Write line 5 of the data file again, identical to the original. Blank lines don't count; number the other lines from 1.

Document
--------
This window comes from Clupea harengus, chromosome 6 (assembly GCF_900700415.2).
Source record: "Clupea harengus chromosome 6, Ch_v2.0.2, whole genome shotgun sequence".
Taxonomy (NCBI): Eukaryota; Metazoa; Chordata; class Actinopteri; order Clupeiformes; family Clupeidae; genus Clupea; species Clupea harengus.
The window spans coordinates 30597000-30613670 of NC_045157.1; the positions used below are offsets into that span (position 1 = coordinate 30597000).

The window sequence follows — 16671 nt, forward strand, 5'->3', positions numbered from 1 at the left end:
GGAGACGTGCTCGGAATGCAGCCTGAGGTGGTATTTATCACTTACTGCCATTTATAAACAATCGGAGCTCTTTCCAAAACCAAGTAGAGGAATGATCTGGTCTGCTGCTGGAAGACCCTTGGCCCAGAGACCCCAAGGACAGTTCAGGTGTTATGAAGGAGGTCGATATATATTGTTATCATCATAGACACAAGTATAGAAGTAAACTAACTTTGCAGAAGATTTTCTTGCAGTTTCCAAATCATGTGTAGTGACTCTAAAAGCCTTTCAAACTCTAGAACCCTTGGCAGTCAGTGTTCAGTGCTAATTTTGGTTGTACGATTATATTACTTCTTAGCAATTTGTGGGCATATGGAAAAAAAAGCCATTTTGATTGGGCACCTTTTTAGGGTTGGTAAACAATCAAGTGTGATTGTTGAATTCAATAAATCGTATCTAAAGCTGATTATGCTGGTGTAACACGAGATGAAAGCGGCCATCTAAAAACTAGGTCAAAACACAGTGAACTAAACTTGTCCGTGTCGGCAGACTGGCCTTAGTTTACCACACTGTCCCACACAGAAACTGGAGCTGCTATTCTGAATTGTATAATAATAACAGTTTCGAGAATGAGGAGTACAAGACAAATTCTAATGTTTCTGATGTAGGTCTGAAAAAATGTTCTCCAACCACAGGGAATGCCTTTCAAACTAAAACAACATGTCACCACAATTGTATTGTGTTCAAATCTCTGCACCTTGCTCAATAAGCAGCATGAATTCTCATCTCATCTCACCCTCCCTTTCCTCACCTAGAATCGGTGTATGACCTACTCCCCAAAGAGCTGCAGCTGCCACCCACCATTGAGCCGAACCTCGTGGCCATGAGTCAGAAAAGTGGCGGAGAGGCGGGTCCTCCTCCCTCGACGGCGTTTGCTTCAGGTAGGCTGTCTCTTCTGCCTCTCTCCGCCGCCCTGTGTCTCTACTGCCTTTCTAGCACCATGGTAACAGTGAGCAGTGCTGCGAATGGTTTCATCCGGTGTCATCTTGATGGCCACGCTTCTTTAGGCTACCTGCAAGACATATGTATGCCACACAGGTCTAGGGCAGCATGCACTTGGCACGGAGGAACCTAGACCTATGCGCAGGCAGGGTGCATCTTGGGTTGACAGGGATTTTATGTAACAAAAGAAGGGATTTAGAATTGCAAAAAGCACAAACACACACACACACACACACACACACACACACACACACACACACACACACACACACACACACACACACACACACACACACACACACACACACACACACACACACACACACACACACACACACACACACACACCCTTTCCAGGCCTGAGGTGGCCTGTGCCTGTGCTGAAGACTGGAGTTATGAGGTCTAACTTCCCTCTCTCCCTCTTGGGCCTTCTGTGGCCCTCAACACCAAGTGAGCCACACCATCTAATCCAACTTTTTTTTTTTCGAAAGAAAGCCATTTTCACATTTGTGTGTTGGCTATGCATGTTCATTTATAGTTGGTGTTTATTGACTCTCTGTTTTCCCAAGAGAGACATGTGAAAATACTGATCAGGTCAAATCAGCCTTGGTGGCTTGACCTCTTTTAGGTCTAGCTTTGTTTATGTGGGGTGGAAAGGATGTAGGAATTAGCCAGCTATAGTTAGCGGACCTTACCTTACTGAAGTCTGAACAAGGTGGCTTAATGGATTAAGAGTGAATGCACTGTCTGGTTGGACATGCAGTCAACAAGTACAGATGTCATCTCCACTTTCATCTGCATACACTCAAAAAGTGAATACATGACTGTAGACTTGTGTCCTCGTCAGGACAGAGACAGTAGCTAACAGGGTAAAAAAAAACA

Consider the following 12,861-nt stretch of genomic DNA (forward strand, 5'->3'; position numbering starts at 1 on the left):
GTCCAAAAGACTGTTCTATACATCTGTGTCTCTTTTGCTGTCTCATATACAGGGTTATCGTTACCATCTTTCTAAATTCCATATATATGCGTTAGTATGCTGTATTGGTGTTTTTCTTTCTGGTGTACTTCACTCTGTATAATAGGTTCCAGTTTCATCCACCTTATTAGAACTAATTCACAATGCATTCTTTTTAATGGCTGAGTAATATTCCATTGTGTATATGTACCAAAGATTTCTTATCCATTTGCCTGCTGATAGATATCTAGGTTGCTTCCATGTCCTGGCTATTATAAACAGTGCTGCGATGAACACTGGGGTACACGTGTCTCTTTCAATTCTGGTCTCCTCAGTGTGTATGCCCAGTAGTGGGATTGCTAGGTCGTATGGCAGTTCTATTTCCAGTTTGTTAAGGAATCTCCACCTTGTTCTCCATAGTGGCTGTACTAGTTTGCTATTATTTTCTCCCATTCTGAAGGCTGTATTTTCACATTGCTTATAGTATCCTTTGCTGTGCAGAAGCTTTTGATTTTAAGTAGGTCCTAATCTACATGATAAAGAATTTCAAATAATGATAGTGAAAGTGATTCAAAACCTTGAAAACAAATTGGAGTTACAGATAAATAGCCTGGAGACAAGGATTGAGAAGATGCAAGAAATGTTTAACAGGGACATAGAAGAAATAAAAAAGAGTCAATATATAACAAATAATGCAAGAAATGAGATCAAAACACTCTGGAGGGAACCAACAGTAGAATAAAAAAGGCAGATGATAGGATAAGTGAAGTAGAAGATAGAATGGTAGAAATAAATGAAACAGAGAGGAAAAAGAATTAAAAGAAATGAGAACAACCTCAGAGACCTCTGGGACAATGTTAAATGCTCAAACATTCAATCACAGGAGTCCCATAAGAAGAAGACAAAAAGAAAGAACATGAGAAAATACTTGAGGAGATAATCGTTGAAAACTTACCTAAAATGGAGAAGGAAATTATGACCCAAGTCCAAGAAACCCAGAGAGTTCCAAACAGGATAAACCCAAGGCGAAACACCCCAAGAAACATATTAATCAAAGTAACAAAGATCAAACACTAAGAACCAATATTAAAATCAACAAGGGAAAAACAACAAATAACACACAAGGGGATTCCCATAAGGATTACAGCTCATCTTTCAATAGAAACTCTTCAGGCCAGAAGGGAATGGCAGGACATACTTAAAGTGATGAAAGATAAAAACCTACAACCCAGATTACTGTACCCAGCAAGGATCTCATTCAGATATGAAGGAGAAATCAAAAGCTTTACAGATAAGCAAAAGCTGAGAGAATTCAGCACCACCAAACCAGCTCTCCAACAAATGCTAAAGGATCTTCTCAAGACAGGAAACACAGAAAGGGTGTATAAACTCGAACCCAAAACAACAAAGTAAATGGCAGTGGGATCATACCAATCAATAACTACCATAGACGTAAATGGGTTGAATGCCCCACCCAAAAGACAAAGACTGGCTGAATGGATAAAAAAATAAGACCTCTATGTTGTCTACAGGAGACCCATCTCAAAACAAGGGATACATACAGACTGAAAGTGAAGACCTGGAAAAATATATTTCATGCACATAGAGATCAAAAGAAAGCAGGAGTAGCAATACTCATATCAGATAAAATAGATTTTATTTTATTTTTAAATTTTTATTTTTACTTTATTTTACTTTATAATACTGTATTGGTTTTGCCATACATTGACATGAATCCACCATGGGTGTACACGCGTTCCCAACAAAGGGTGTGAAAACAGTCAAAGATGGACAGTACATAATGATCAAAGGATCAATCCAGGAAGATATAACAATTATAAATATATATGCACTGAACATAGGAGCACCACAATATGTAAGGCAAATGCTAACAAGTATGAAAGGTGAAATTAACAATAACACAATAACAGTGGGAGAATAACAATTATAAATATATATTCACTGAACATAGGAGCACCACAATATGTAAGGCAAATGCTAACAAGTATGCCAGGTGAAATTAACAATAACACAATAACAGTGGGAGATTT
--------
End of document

The window sequence follows — 16671 nt, forward strand, 5'->3', positions numbered from 1 at the left end: